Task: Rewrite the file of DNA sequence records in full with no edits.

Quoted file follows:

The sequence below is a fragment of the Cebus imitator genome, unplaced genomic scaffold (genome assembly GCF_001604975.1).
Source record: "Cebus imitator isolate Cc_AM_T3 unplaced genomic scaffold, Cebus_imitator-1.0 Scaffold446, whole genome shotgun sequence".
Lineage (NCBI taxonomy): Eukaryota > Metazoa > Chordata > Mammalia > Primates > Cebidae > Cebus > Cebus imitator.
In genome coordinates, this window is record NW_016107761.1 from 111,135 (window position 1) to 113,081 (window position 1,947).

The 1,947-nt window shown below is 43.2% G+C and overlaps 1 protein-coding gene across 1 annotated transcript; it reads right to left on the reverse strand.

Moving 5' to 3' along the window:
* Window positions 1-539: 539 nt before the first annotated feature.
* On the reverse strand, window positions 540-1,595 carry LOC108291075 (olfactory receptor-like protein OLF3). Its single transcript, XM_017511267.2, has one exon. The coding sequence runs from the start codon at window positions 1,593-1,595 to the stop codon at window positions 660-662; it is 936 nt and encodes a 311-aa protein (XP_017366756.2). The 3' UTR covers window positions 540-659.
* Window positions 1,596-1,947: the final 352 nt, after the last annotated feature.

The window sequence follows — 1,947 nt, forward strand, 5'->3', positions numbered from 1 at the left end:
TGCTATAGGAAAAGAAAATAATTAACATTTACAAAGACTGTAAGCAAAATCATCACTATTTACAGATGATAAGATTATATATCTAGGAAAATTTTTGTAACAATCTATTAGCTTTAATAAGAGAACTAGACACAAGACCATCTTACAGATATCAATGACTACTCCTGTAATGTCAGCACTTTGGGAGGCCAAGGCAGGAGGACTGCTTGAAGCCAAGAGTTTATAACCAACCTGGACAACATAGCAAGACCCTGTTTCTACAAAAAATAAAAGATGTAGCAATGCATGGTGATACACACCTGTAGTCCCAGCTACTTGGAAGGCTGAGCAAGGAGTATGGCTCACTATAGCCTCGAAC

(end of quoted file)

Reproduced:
The sequence below is a fragment of the Cebus imitator genome, unplaced genomic scaffold (genome assembly GCF_001604975.1).
Source record: "Cebus imitator isolate Cc_AM_T3 unplaced genomic scaffold, Cebus_imitator-1.0 Scaffold446, whole genome shotgun sequence".
Lineage (NCBI taxonomy): Eukaryota > Metazoa > Chordata > Mammalia > Primates > Cebidae > Cebus > Cebus imitator.
In genome coordinates, this window is record NW_016107761.1 from 111,135 (window position 1) to 113,081 (window position 1,947).

The 1,947-nt window shown below is 43.2% G+C and overlaps 1 protein-coding gene across 1 annotated transcript; it reads right to left on the reverse strand.

Moving 5' to 3' along the window:
* Window positions 1-539: 539 nt before the first annotated feature.
* On the reverse strand, window positions 540-1,595 carry LOC108291075 (olfactory receptor-like protein OLF3). Its single transcript, XM_017511267.2, has one exon. The coding sequence runs from the start codon at window positions 1,593-1,595 to the stop codon at window positions 660-662; it is 936 nt and encodes a 311-aa protein (XP_017366756.2). The 3' UTR covers window positions 540-659.
* Window positions 1,596-1,947: the final 352 nt, after the last annotated feature.

The window sequence follows — 1,947 nt, forward strand, 5'->3', positions numbered from 1 at the left end:
TGCTATAGGAAAAGAAAATAATTAACATTTACAAAGACTGTAAGCAAAATCATCACTATTTACAGATGATAAGATTATATATCTAGGAAAATTTTTGTAACAATCTATTAGCTTTAATAAGAGAACTAGACACAAGACCATCTTACAGATATCAATGACTACTCCTGTAATGTCAGCACTTTGGGAGGCCAAGGCAGGAGGACTGCTTGAAGCCAAGAGTTTATAACCAACCTGGACAACATAGCAAGACCCTGTTTCTACAAAAAATAAAAGATGTAGCAATGCATGGTGATACACACCTGTAGTCCCAGCTACTTGGAAGGCTGAGCAAGGAGTATGGCTCACTATAGCCTCGAAC